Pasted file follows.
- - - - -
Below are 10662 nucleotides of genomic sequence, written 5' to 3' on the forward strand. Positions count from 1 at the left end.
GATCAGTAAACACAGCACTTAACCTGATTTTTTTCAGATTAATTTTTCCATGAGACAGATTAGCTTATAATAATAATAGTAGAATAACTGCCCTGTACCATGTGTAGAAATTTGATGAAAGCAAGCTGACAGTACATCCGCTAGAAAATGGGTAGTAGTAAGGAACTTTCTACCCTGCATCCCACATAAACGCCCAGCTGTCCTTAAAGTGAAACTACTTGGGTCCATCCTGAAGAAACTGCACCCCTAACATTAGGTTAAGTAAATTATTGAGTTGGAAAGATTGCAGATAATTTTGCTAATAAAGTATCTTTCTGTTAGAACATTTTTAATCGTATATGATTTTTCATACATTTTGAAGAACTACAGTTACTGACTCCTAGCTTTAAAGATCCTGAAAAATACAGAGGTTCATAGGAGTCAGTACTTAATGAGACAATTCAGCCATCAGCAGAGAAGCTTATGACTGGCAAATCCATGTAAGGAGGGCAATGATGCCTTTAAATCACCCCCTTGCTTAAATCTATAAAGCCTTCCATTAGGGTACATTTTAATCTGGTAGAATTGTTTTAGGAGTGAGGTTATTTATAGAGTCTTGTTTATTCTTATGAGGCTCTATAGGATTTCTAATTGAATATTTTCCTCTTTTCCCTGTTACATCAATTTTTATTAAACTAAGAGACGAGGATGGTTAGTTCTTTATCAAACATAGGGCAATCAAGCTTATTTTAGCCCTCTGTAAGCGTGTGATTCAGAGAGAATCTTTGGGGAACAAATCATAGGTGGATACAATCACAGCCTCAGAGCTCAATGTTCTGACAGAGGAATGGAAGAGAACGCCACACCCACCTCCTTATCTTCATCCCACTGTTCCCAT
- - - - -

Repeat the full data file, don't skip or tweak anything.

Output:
Below are 10662 nucleotides of genomic sequence, written 5' to 3' on the forward strand. Positions count from 1 at the left end.
GATCAGTAAACACAGCACTTAACCTGATTTTTTTCAGATTAATTTTTCCATGAGACAGATTAGCTTATAATAATAATAGTAGAATAACTGCCCTGTACCATGTGTAGAAATTTGATGAAAGCAAGCTGACAGTACATCCGCTAGAAAATGGGTAGTAGTAAGGAACTTTCTACCCTGCATCCCACATAAACGCCCAGCTGTCCTTAAAGTGAAACTACTTGGGTCCATCCTGAAGAAACTGCACCCCTAACATTAGGTTAAGTAAATTATTGAGTTGGAAAGATTGCAGATAATTTTGCTAATAAAGTATCTTTCTGTTAGAACATTTTTAATCGTATATGATTTTTCATACATTTTGAAGAACTACAGTTACTGACTCCTAGCTTTAAAGATCCTGAAAAATACAGAGGTTCATAGGAGTCAGTACTTAATGAGACAATTCAGCCATCAGCAGAGAAGCTTATGACTGGCAAATCCATGTAAGGAGGGCAATGATGCCTTTAAATCACCCCCTTGCTTAAATCTATAAAGCCTTCCATTAGGGTACATTTTAATCTGGTAGAATTGTTTTAGGAGTGAGGTTATTTATAGAGTCTTGTTTATTCTTATGAGGCTCTATAGGATTTCTAATTGAATATTTTCCTCTTTTCCCTGTTACATCAATTTTTATTAAACTAAGAGACGAGGATGGTTAGTTCTTTATCAAACATAGGGCAATCAAGCTTATTTTAGCCCTCTGTAAGCGTGTGATTCAGAGAGAATCTTTGGGGAACAAATCATAGGTGGATACAATCACAGCCTCAGAGCTCAATGTTCTGACAGAGGAATGGAAGAGAACGCCACACCCACCTCCTTATCTTCATCCCACTGTTCCCAT